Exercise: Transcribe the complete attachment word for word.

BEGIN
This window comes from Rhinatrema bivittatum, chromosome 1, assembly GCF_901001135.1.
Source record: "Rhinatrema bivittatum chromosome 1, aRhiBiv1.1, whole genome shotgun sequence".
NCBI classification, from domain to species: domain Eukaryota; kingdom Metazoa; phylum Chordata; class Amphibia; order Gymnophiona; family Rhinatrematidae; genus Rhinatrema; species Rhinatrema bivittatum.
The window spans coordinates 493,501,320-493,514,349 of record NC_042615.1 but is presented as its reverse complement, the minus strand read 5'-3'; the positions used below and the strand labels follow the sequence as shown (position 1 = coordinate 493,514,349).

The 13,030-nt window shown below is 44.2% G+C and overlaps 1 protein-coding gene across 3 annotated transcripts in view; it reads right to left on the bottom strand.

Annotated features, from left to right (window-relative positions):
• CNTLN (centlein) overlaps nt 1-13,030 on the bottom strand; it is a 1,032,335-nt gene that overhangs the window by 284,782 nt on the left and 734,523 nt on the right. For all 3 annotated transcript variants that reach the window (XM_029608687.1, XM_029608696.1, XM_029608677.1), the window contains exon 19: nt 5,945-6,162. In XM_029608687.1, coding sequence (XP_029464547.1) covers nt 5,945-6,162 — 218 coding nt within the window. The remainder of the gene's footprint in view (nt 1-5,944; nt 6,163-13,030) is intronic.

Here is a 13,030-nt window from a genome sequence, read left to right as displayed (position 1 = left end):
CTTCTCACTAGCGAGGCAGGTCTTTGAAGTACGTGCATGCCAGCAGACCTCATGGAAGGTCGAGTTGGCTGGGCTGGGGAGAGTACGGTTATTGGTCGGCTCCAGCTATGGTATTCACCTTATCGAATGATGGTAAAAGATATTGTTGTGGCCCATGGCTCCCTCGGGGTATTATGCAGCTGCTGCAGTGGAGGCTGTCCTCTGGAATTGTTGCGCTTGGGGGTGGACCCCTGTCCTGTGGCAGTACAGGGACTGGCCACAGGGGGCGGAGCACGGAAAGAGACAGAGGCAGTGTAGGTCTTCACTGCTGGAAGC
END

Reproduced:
This window comes from Rhinatrema bivittatum, chromosome 1, assembly GCF_901001135.1.
Source record: "Rhinatrema bivittatum chromosome 1, aRhiBiv1.1, whole genome shotgun sequence".
NCBI classification, from domain to species: domain Eukaryota; kingdom Metazoa; phylum Chordata; class Amphibia; order Gymnophiona; family Rhinatrematidae; genus Rhinatrema; species Rhinatrema bivittatum.
The window spans coordinates 493,501,320-493,514,349 of record NC_042615.1 but is presented as its reverse complement, the minus strand read 5'-3'; the positions used below and the strand labels follow the sequence as shown (position 1 = coordinate 493,514,349).

The 13,030-nt window shown below is 44.2% G+C and overlaps 1 protein-coding gene across 3 annotated transcripts in view; it reads right to left on the bottom strand.

Annotated features, from left to right (window-relative positions):
• CNTLN (centlein) overlaps nt 1-13,030 on the bottom strand; it is a 1,032,335-nt gene that overhangs the window by 284,782 nt on the left and 734,523 nt on the right. For all 3 annotated transcript variants that reach the window (XM_029608687.1, XM_029608696.1, XM_029608677.1), the window contains exon 19: nt 5,945-6,162. In XM_029608687.1, coding sequence (XP_029464547.1) covers nt 5,945-6,162 — 218 coding nt within the window. The remainder of the gene's footprint in view (nt 1-5,944; nt 6,163-13,030) is intronic.

Here is a 13,030-nt window from a genome sequence, read left to right as displayed (position 1 = left end):
CTTCTCACTAGCGAGGCAGGTCTTTGAAGTACGTGCATGCCAGCAGACCTCATGGAAGGTCGAGTTGGCTGGGCTGGGGAGAGTACGGTTATTGGTCGGCTCCAGCTATGGTATTCACCTTATCGAATGATGGTAAAAGATATTGTTGTGGCCCATGGCTCCCTCGGGGTATTATGCAGCTGCTGCAGTGGAGGCTGTCCTCTGGAATTGTTGCGCTTGGGGGTGGACCCCTGTCCTGTGGCAGTACAGGGACTGGCCACAGGGGGCGGAGCACGGAAAGAGACAGAGGCAGTGTAGGTCTTCACTGCTGGAAGC